Dear Jim: We are landscaping our new house. We like a wooded yard for shade and to enhance the energy efficiency of our home. Where should we plant trees, and which are best? What materials are good alternatives to grass for ground cover? — Mark G.
Dear Mark: Wise landscaping can do more than just create an attractive yard. It can also lower your utility bills in the summer and winter and improve your family’s comfort year-round. Trees, being one of the key components of any residential landscaping design, can have the greatest affect on your utility bills.
For one, the evaporation of moisture from the leaves on trees actually cools the air temperature around your home, akin to how perspiration cools your skin.
By taking advantage of passive solar heating during winter with the proper placement and selection of trees, you can use less electricity to heat your home.
The primary goal of efficient landscaping with trees is to shade your home during summer, yet allow the sun to pass through during winter. Additional goals are, depending upon your climate, to allow cool evening breezes to flow around your house or to provide moisture for evaporative cooling of the air near your house.
Before you start, check with a local landscaper to determine your temperature zone, which refers to the minimum winter temperature range. For warm climates in Zone 10, the range is 30 degrees to 40 degrees . For cold climates in Zone 1, the range is negative 30 degrees to negative 40 degrees. If you select species of trees that thrive in a climate more than one or two zones outside your range, they may not do well and may require excessive care.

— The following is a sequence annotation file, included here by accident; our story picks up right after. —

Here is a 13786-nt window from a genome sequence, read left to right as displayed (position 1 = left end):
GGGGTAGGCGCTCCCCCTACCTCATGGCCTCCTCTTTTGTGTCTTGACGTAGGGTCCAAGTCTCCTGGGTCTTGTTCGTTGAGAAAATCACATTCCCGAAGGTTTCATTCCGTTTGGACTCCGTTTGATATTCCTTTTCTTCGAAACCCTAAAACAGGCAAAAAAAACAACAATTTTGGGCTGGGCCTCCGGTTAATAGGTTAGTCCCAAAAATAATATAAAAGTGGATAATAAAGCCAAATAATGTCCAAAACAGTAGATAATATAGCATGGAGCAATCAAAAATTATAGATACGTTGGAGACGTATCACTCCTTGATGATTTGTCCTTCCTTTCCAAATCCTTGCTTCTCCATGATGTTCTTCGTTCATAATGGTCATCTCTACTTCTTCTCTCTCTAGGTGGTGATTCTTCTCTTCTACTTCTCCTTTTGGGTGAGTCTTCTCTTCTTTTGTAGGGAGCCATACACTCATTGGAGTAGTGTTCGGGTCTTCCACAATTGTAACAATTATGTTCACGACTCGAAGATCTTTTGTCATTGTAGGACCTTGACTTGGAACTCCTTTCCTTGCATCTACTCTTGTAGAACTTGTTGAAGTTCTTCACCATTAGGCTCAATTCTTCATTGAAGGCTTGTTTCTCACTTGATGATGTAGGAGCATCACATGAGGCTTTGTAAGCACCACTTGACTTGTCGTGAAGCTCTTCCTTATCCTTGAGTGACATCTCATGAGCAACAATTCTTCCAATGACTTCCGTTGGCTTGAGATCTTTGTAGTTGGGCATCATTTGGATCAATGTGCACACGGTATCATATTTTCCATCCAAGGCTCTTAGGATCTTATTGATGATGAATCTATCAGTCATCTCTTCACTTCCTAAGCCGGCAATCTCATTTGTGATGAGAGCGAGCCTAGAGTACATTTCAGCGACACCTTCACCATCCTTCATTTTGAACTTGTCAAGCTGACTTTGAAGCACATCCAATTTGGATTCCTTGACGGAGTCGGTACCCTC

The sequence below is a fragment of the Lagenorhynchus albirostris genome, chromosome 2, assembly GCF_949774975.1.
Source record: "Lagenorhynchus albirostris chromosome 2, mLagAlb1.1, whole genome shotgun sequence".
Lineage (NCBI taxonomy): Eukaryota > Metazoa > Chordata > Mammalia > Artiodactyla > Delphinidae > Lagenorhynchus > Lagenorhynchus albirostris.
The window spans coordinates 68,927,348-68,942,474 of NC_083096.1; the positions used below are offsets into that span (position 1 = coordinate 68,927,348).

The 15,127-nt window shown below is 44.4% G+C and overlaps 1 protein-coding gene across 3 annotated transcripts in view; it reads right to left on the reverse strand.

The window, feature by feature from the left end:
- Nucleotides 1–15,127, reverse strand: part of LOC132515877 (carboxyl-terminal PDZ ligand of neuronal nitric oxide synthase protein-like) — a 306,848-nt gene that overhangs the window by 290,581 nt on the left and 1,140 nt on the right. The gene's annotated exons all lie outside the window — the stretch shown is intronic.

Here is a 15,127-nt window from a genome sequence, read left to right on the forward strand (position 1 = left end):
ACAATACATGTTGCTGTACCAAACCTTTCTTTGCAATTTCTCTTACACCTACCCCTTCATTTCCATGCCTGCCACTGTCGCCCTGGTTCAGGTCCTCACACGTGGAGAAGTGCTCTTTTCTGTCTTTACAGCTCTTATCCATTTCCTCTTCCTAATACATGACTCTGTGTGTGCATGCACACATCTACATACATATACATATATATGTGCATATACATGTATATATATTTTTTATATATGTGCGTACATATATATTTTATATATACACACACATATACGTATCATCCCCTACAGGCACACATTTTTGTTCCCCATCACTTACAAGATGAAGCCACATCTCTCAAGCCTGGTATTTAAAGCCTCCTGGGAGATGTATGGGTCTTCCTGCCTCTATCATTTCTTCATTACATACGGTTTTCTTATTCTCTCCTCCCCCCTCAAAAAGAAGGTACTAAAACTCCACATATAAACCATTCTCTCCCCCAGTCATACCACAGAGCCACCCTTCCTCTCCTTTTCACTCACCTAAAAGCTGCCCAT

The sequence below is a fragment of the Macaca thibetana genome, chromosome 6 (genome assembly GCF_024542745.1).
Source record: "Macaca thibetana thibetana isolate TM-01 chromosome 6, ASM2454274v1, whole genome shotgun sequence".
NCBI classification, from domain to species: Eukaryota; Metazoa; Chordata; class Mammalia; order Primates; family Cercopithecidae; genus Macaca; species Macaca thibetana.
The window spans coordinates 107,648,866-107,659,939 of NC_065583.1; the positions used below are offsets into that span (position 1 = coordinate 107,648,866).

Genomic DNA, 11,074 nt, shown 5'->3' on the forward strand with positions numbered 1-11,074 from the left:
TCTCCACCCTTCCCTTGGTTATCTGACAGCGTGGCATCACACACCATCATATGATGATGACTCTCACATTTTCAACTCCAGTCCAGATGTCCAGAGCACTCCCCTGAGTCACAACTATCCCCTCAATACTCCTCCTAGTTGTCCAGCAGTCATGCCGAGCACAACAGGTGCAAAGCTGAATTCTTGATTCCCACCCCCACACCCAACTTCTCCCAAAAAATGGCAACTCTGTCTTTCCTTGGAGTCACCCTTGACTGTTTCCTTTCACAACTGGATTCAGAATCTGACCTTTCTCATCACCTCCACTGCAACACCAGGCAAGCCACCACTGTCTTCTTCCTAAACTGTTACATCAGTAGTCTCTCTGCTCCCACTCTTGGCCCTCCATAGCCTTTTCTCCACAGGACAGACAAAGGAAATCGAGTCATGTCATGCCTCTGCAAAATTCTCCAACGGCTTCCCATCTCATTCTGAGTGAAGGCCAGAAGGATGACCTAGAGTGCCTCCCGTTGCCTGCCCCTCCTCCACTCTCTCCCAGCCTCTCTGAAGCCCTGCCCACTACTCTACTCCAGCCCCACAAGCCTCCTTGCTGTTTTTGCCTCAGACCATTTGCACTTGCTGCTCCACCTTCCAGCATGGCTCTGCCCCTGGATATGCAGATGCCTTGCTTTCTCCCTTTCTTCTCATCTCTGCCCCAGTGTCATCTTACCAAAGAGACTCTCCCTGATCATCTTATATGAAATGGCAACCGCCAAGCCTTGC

In an average temperate climate, a typical efficient tree landscaping plan has deciduous trees to the south, southeast and southwest. The leaves block the sun during summer, but when the leaves fall during winter, the sun shines through to heat your home. Leave a small gap to the southwest to allow cooler evening breezes to flow through.
Plant dense evergreens along the north, northeast and northwest sides, which block the cold winter winds. With shorter days and the sun lower in the sky during winter, not much solar heat comes from these directions.
In hot, humid climates, shading during summer is most important. Taller trees should be planted closer to your home to block the sun, which is higher in the sky. Leaving a gap for breezes is not as important.
There are alternatives to grass such as ground cover plants and gravel. Both have their advantages and disadvantages for landscaping a house. The benefits of either depend on your climate, house and yard. Even in the same neighborhood, what is good for one house may not be efficient for another.
Low-growing ground cover near your house can help to keep it cool during summer. The leaves block the sun’s heat from absorbing into the ground, and they give off moisture for natural cooling. Ground cover has a lesser impact on efficiency during winter.
The cooling effect from ground cover is most effective in drier climates because there is more evaporation. In hot, humid climates, the additional moisture from plants near the house will further increase the relative humidity level. This is more of a problem if you rely on natural ventilation than when air-conditioning with the windows closed.
Landscaping with gravel eliminates the need to water grass, but it can increase the air temperature around your house, particularly in the evening. The thermal mass of the gravel stores the afternoon sun’s heat, which helps in the winter. If you use gravel, make sure it’s shaded by deciduous trees during the summer.
A good location for ground cover is between an asphalt or cement driveway or walkway and the sunny side of your house. Not only does the driveway get hot and hold the heat, but it re-radiates the heat up to your house. Planting taller ground cover between the driveway and your house walls can block some of this heat.
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